How Heavy Duty Truck Disc Brakes Work How Heavy Duty Truck Disc Brakes Work
Heavy duty truck disc brakes are very different from those on a car. They’re really air disc brakes which are far more powerful. However, in the US, they’re not particularly common with only 5% of trucks actually carrying them. This is in spite of the fact that they are safer and reduce stopping distances by up to 30%, resulting in far fewer accidents.
In the US, the vast majority of trucks use traditional drum brakes. There’s no regulation that demands the use of air disc brakes. This is in direct contrast to Europe where around 80% of tracks are equipped with disc brakes. There is a shift to truck disc brakes in the US, but progress is very gradual and will take a number of years before the transition is complete due to the large expense involved.
How Brakes Work
Brakes are intended to slow and stop a vehicle. Drum and disc brakes work in different ways, but with exactly the same result. Disc brakes are more efficient which is why they’re more popular in cars. However, they also cost significantly more. Car brakes work on a hydraulic system centered in the master cylinder and operate by forcing fluid through the braking system.
Truck brakes, however, work on compressed air so the system can never run out of fluid. The system has to keep up the supply of compressed air, direct the flow of air and also apply pressure to turn it into a force that’s used directly on the brakes. The biggest problem with truck brakes is air lag; there’s usually a brief gap between pushing down on the pedal and the brakes actually grabbing.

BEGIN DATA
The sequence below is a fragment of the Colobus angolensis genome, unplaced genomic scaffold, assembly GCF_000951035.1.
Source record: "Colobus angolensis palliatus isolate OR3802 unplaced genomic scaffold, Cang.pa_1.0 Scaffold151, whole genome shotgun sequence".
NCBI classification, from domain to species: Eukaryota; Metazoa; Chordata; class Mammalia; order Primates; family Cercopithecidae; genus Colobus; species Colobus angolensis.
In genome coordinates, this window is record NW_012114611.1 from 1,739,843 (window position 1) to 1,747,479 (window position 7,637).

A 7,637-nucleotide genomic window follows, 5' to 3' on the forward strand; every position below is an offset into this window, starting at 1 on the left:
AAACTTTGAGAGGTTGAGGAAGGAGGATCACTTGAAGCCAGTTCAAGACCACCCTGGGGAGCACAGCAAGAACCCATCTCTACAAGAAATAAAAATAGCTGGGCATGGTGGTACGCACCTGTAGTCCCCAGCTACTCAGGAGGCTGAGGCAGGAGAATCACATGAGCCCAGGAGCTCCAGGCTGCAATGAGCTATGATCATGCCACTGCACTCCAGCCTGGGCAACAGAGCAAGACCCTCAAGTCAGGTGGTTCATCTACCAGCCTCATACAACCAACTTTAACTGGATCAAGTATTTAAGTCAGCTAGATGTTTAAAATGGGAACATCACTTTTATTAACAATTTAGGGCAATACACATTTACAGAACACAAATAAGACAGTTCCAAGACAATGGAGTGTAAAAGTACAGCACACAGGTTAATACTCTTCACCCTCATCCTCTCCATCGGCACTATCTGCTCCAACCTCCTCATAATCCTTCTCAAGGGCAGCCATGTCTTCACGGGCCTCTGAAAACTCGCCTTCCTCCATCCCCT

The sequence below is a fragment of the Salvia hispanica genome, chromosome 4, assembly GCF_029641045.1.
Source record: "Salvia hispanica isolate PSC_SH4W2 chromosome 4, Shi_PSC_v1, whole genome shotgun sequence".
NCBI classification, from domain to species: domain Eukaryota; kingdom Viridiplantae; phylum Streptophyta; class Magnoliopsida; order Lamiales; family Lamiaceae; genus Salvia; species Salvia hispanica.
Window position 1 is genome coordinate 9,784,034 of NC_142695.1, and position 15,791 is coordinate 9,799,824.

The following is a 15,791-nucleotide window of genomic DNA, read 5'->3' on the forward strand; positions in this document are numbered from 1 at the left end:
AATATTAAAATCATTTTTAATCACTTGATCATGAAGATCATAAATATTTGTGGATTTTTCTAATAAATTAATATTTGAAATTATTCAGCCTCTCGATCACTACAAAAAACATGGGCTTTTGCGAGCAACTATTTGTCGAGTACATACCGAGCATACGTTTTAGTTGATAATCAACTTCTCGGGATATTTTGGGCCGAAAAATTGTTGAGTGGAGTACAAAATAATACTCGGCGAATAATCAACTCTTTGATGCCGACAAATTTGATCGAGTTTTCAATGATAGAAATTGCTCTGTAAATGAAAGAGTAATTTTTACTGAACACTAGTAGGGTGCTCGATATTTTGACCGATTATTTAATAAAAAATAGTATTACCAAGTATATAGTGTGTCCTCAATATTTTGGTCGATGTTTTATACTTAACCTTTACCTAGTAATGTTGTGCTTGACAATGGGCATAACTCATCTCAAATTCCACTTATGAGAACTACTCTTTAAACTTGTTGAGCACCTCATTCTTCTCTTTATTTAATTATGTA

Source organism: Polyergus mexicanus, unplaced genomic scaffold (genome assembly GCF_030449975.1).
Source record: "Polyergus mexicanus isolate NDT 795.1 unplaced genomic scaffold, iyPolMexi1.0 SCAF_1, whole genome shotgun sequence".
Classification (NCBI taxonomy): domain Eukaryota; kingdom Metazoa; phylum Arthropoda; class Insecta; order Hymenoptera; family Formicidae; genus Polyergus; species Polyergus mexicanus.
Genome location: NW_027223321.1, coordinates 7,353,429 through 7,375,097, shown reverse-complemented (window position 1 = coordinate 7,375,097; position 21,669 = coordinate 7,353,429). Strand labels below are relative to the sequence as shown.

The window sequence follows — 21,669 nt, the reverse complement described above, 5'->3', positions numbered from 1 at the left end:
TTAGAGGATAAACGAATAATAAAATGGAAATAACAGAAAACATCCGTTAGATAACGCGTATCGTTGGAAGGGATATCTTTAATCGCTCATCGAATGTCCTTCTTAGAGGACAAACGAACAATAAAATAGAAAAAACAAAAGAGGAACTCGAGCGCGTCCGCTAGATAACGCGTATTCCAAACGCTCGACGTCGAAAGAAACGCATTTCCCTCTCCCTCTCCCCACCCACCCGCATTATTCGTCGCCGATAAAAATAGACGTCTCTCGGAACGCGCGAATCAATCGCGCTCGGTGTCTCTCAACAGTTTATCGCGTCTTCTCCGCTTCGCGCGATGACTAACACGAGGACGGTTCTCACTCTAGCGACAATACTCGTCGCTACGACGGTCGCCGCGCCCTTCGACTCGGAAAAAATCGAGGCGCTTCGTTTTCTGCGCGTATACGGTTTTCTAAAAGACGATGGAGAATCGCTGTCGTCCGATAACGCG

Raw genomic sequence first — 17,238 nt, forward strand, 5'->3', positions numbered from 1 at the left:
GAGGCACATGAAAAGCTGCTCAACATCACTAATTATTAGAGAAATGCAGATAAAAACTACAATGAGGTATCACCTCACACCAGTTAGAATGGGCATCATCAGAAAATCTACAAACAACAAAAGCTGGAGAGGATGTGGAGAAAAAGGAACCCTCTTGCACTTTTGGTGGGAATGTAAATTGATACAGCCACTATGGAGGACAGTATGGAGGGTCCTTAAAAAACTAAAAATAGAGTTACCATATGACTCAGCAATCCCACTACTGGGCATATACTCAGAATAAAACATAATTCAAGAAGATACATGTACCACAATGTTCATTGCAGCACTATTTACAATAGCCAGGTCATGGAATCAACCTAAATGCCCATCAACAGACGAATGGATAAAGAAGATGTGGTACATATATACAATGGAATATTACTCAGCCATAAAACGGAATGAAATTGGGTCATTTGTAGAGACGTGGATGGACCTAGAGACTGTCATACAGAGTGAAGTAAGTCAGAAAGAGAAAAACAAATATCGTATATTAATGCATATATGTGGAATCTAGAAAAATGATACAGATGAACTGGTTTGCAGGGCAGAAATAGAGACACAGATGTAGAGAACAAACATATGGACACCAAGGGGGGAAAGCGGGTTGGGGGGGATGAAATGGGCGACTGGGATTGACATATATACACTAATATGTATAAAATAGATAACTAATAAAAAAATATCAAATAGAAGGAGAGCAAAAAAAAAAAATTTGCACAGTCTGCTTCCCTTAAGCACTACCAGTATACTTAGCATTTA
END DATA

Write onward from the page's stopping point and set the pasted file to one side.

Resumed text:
For safety reasons, many trucks have a double air brake system. This is for optimum safety so if one system fails, the other takes over so there’s no danger of the brakes failing. The brake chamber in the system contains a spring which has around 2,500 pounds of pressure. The airflow holds this back but if the pressure drops below 60 pounds per square inch, a low-pressure light appears. If there’s no enough pressure in the system, the emergency brakes will deploy.
Truck Disc Brakes
The main type of brake usually found in a truck is called the S-Cam brake. Both disc and drum brakes use air in much the same manner. In both cases, air pressure works on both the slack adjuster and the brake chamber. In truck disc brakes, however, the S-Cam is replaced by a power screw. The air pressure on the brake chamber and the slack adjuster actually turns the power screw. This, in turn, grabs the rotor (also known as the disc) between the brake lining pads on the calipers.
Benefits of Truck Disc Brakes
Perhaps the greatest benefit of truck disc brakes is their ability to stop over a much shorter area which cuts at least 30% off of stopping distances. The air pressure is always constant so coming to a complete stop is much easier. Brake fade can be a big problem with drum brakes but with disc brakes, it’s virtually eliminated. There is no increase in brake lining wear with truck disc brakes.